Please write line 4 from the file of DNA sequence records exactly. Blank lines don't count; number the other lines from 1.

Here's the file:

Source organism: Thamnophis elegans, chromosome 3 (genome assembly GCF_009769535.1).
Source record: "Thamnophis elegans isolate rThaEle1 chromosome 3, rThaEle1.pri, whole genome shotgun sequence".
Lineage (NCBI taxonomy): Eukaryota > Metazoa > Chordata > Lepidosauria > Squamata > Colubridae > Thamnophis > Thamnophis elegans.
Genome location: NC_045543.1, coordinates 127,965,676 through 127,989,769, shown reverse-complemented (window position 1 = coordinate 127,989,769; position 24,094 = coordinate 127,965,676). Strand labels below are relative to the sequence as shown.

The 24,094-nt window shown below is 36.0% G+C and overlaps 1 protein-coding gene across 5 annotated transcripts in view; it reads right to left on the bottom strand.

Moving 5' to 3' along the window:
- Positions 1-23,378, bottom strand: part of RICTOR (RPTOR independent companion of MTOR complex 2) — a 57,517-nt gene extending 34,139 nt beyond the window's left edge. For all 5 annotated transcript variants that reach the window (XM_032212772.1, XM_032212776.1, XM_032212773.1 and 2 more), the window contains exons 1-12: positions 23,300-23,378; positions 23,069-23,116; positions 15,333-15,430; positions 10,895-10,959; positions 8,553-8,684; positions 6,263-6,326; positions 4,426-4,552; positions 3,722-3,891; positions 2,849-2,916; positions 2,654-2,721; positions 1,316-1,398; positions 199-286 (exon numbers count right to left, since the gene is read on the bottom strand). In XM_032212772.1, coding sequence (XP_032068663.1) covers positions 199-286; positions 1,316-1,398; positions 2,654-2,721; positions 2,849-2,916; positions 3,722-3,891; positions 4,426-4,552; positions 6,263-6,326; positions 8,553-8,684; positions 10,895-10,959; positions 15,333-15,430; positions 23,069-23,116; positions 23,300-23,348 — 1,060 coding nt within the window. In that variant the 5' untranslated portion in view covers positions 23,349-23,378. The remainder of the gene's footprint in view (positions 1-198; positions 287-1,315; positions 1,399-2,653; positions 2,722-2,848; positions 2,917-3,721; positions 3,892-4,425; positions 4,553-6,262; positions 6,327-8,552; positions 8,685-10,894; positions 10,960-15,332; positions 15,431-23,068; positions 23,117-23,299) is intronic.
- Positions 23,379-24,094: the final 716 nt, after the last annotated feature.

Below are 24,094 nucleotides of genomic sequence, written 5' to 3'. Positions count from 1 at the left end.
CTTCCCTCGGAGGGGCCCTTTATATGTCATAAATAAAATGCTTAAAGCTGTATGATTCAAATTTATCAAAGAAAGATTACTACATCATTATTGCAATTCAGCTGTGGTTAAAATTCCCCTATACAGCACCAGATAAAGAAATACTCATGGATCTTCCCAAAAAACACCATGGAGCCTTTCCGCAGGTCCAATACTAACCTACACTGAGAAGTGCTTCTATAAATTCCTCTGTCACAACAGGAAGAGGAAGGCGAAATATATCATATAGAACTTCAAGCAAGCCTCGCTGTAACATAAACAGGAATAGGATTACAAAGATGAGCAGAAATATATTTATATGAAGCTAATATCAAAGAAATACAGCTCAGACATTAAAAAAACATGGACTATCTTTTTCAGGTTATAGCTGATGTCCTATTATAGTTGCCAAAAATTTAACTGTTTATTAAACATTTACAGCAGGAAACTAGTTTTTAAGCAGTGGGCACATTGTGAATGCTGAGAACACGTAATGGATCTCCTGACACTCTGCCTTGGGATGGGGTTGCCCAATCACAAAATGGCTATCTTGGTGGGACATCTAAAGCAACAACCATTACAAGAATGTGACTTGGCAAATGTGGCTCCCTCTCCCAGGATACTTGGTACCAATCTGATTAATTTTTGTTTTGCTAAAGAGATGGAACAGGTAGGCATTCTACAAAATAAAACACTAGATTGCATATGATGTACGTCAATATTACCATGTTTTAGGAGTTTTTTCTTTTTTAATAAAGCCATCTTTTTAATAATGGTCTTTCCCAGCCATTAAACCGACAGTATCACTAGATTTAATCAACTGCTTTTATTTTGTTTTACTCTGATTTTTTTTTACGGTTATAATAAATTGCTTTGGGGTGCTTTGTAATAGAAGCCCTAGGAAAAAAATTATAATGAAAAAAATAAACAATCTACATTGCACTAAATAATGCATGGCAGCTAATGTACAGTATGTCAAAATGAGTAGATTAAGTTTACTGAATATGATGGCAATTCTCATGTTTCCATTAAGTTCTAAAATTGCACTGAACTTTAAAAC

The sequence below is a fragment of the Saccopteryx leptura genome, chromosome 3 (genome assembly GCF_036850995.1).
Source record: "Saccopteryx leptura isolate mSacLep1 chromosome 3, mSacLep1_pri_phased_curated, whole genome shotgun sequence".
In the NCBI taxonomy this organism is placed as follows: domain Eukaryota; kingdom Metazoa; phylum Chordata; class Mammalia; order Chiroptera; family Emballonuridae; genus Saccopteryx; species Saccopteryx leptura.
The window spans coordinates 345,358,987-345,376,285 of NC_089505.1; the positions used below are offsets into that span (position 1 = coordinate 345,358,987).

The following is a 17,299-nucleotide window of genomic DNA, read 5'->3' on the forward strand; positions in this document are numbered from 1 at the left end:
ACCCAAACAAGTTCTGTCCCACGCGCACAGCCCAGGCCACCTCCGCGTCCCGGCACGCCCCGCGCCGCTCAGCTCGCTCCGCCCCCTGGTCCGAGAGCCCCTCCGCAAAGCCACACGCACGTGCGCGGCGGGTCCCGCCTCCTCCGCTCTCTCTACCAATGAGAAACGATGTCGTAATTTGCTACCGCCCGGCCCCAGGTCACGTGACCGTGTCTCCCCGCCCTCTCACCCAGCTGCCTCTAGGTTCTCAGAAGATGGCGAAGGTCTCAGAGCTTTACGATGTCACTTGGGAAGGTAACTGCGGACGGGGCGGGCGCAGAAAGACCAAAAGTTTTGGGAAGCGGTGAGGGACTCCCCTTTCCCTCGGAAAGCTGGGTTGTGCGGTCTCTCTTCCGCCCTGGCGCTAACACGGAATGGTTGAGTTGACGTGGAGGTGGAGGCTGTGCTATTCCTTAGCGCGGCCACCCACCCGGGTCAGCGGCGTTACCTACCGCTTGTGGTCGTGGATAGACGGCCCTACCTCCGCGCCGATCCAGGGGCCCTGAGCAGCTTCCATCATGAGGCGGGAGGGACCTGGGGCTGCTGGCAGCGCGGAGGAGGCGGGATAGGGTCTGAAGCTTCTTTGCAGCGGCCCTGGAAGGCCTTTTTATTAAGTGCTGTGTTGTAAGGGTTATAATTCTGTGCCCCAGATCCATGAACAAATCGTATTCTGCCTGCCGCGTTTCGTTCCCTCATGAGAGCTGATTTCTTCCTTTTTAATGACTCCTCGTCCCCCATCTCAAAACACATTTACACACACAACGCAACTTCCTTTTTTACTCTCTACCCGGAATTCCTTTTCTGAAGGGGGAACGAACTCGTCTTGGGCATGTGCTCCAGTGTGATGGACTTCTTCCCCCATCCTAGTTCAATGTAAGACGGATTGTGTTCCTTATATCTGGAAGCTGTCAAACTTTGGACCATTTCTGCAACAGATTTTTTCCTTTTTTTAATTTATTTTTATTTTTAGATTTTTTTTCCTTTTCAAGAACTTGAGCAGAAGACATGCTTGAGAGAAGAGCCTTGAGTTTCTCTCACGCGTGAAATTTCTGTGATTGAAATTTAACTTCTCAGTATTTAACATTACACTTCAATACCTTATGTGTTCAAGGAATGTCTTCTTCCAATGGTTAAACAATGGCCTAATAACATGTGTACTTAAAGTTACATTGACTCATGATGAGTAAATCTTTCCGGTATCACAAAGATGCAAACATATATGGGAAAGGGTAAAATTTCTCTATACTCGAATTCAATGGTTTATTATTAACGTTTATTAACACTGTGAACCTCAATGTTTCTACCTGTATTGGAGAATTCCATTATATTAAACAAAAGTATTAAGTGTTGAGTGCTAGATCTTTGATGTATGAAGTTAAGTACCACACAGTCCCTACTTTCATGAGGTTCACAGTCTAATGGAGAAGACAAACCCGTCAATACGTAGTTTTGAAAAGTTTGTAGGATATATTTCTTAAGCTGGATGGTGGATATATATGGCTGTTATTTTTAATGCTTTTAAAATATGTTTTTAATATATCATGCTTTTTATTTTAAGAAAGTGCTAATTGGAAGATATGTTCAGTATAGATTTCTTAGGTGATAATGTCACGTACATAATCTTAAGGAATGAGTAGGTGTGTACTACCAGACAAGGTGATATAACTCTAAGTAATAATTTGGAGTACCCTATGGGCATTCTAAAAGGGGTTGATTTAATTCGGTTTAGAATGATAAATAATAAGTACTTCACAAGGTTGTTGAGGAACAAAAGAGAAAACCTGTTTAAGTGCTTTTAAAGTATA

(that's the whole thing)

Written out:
Genome location: NC_045543.1, coordinates 127,965,676 through 127,989,769, shown reverse-complemented (window position 1 = coordinate 127,989,769; position 24,094 = coordinate 127,965,676). Strand labels below are relative to the sequence as shown.